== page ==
Please use this identifier to cite or link to this item: https://hdl.handle.net/2440/113197
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dc.contributor.authorBellenger, C.-
dc.contributor.authorKaravirta, L.-
dc.contributor.authorThomson, R.-
dc.contributor.authorRobertson, E.-
dc.contributor.authorDavison, K.-
dc.contributor.authorBuckley, J.-
dc.date.issued2016-
dc.identifier.citationInternational Journal of Sports Physiology and Performance, 2016; 11(5):685-692-
dc.identifier.issn1555-0265-
dc.identifier.issn1555-0273-
dc.identifier.urihttp://hdl.handle.net/2440/113197-
dc.description.abstractPurpose: Heart-rate variability (HRV) as a measure of autonomic function may increase in response to training interventions leading to increases or decreases in performance, making HRV interpretation difficult in isolation. This study aimed to contextualize changes in HRV with subjective measures of training tolerance. Methods: Supine and standing measures of vagally mediated HRV (root-mean-square difference of successive normal RR intervals [RMSSD]) and measures of training tolerance (Daily Analysis of Life Demands for Athletes questionnaire, perception of energy levels, fatigue, and muscle soreness) were recorded daily during 1 wk of light training (LT), 2 wk of heavy training (HT), and 10 d of tapering (T) in 15 male runners/triathletes. HRV and training tolerance were analyzed as rolling 7-d averages at LT, HT, and T. Performance was assessed after LT, HT, and T with a 5-km treadmill time trial (5TTT). Results: Time to complete the 5TTT likely increased after HT (effect size [ES] ± 90% confidence interval = 0.16 ± 0.06) and then almost certainly decreased after T (ES = −0.34 ± 0.08). Training tolerance worsened after HT (ES ≥ 1.30 ± 0.41) and improved after T (ES ≥ 1.27 ± 0.49). Standing RMSSD very likely increased after HT (ES = 0.62 ± 0.26) and likely remained higher than LT at the completion of T (ES = 0.38 ± 0.21). Changes in supine RMSSD were possible or likely trivial. Conclusion: Vagally mediated HRV during standing increased in response to functional overreaching (indicating potential parasympathetic hyperactivity) and also to improvements in performance. Thus, additional measures such as training tolerance are required to interpret changes in vagally mediated HRV.-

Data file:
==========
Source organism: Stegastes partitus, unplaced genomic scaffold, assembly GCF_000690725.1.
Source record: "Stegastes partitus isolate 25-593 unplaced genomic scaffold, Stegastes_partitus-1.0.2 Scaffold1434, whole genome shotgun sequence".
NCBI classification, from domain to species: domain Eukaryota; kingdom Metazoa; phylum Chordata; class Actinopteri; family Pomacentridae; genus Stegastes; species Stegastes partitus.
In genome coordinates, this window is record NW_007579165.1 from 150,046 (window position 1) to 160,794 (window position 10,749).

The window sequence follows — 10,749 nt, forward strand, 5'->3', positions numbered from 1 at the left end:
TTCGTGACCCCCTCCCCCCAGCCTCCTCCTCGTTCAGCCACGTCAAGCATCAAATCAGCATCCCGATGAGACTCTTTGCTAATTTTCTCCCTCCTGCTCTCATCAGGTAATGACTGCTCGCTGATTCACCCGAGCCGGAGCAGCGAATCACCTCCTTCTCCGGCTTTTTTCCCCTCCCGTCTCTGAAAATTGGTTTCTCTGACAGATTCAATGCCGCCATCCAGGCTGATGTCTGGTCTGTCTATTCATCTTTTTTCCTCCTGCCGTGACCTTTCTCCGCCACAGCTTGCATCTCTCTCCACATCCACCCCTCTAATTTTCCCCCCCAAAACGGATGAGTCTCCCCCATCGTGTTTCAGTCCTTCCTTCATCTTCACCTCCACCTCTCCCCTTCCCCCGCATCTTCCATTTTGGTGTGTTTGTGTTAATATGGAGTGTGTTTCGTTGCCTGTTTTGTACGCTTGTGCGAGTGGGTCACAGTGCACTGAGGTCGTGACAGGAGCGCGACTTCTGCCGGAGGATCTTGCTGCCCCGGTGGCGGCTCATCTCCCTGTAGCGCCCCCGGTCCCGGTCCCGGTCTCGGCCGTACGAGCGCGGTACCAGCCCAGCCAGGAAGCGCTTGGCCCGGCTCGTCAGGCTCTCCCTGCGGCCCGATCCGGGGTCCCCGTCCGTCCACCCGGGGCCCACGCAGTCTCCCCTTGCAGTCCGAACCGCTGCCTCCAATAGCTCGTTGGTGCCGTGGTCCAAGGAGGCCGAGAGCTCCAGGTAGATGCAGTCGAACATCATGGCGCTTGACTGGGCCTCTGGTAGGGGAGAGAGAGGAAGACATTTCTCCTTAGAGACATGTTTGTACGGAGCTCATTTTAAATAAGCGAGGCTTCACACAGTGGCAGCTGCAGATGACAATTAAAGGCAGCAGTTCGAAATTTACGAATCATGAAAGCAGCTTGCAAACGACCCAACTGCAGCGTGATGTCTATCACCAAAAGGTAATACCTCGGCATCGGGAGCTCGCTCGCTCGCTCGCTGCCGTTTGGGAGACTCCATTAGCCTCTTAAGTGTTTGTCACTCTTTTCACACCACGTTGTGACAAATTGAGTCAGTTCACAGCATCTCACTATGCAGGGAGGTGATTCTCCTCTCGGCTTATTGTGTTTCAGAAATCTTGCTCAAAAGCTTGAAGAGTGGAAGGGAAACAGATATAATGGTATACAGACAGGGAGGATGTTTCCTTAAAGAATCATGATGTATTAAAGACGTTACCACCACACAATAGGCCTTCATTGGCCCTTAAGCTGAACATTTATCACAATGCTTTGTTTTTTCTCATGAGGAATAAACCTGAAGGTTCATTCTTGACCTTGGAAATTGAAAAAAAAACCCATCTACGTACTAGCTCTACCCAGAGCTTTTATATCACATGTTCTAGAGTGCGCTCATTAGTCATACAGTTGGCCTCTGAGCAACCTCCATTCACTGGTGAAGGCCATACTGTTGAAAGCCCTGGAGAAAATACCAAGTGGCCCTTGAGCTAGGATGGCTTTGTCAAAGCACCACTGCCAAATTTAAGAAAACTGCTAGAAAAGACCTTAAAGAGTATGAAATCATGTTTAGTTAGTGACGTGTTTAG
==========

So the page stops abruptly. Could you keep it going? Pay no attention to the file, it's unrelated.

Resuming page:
dc.description.statementofresponsibilityClint R. Bellenger, Laura Karavirta, Rebecca L. Thomson, Eileen Y. Robertson, Kade Davison, Jonathan D. Buckley-
dc.language.isoen-
dc.publisherHuman Kinetics Publishers-
dc.rightsCopyright status unknown-
dc.subjectAthletic performance; autonomic nervous system; cardiac regulation-
dc.titleContextualizing parasympathetic hyperactivity in functionally overreached athletes with perceptions of training tolerance-
dc.typeJournal article-
dc.identifier.doi10.1123/ijspp.2015-0495-
dc.relation.granthttp://purl.org/au-research/grants/arc/LP140101013-
pubs.publication-statusPublished-
dc.identifier.orcidThomson, R. [0000-0002-7807-4144]-
Appears in Collections:Aurora harvest 3
Obstetrics and Gynaecology publications

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